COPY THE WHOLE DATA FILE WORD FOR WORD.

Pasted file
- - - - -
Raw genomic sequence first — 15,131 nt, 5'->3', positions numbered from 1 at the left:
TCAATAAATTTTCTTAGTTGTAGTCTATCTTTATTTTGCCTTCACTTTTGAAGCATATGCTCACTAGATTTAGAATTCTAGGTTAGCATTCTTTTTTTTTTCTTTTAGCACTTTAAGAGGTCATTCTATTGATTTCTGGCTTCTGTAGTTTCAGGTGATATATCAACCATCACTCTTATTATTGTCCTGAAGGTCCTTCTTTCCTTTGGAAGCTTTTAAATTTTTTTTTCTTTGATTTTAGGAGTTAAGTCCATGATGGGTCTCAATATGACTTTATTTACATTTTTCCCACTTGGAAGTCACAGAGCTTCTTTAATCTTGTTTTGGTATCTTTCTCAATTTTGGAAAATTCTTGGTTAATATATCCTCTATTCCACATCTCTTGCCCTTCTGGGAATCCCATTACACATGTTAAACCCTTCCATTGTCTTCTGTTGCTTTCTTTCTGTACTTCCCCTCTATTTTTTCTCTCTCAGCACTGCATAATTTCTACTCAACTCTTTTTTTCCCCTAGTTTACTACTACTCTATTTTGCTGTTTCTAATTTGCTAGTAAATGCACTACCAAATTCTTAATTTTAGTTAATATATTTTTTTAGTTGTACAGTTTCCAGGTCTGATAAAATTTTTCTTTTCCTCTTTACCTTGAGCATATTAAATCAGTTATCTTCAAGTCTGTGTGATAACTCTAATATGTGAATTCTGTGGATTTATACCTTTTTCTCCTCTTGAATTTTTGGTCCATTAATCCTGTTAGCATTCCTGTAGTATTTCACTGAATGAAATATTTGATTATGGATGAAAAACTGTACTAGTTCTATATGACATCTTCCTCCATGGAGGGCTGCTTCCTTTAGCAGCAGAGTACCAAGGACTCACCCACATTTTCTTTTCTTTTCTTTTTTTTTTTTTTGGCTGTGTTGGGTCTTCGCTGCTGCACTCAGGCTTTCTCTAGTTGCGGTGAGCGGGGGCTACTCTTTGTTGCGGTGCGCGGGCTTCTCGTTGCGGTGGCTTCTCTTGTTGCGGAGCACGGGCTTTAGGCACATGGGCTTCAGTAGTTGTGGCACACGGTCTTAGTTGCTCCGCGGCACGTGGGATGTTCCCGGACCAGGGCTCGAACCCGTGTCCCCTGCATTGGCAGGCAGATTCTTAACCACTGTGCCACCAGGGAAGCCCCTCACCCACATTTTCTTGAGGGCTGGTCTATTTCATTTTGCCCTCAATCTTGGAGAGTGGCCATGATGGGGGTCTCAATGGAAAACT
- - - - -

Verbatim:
Raw genomic sequence first — 15,131 nt, 5'->3', positions numbered from 1 at the left:
TCAATAAATTTTCTTAGTTGTAGTCTATCTTTATTTTGCCTTCACTTTTGAAGCATATGCTCACTAGATTTAGAATTCTAGGTTAGCATTCTTTTTTTTTTCTTTTAGCACTTTAAGAGGTCATTCTATTGATTTCTGGCTTCTGTAGTTTCAGGTGATATATCAACCATCACTCTTATTATTGTCCTGAAGGTCCTTCTTTCCTTTGGAAGCTTTTAAATTTTTTTTTCTTTGATTTTAGGAGTTAAGTCCATGATGGGTCTCAATATGACTTTATTTACATTTTTCCCACTTGGAAGTCACAGAGCTTCTTTAATCTTGTTTTGGTATCTTTCTCAATTTTGGAAAATTCTTGGTTAATATATCCTCTATTCCACATCTCTTGCCCTTCTGGGAATCCCATTACACATGTTAAACCCTTCCATTGTCTTCTGTTGCTTTCTTTCTGTACTTCCCCTCTATTTTTTCTCTCTCAGCACTGCATAATTTCTACTCAACTCTTTTTTTCCCCTAGTTTACTACTACTCTATTTTGCTGTTTCTAATTTGCTAGTAAATGCACTACCAAATTCTTAATTTTAGTTAATATATTTTTTTAGTTGTACAGTTTCCAGGTCTGATAAAATTTTTCTTTTCCTCTTTACCTTGAGCATATTAAATCAGTTATCTTCAAGTCTGTGTGATAACTCTAATATGTGAATTCTGTGGATTTATACCTTTTTCTCCTCTTGAATTTTTGGTCCATTAATCCTGTTAGCATTCCTGTAGTATTTCACTGAATGAAATATTTGATTATGGATGAAAAACTGTACTAGTTCTATATGACATCTTCCTCCATGGAGGGCTGCTTCCTTTAGCAGCAGAGTACCAAGGACTCACCCACATTTTCTTTTCTTTTCTTTTTTTTTTTTTTGGCTGTGTTGGGTCTTCGCTGCTGCACTCAGGCTTTCTCTAGTTGCGGTGAGCGGGGGCTACTCTTTGTTGCGGTGCGCGGGCTTCTCGTTGCGGTGGCTTCTCTTGTTGCGGAGCACGGGCTTTAGGCACATGGGCTTCAGTAGTTGTGGCACACGGTCTTAGTTGCTCCGCGGCACGTGGGATGTTCCCGGACCAGGGCTCGAACCCGTGTCCCCTGCATTGGCAGGCAGATTCTTAACCACTGTGCCACCAGGGAAGCCCCTCACCCACATTTTCTTGAGGGCTGGTCTATTTCATTTTGCCCTCAATCTTGGAGAGTGGCCATGATGGGGGTCTCAATGGAAAACT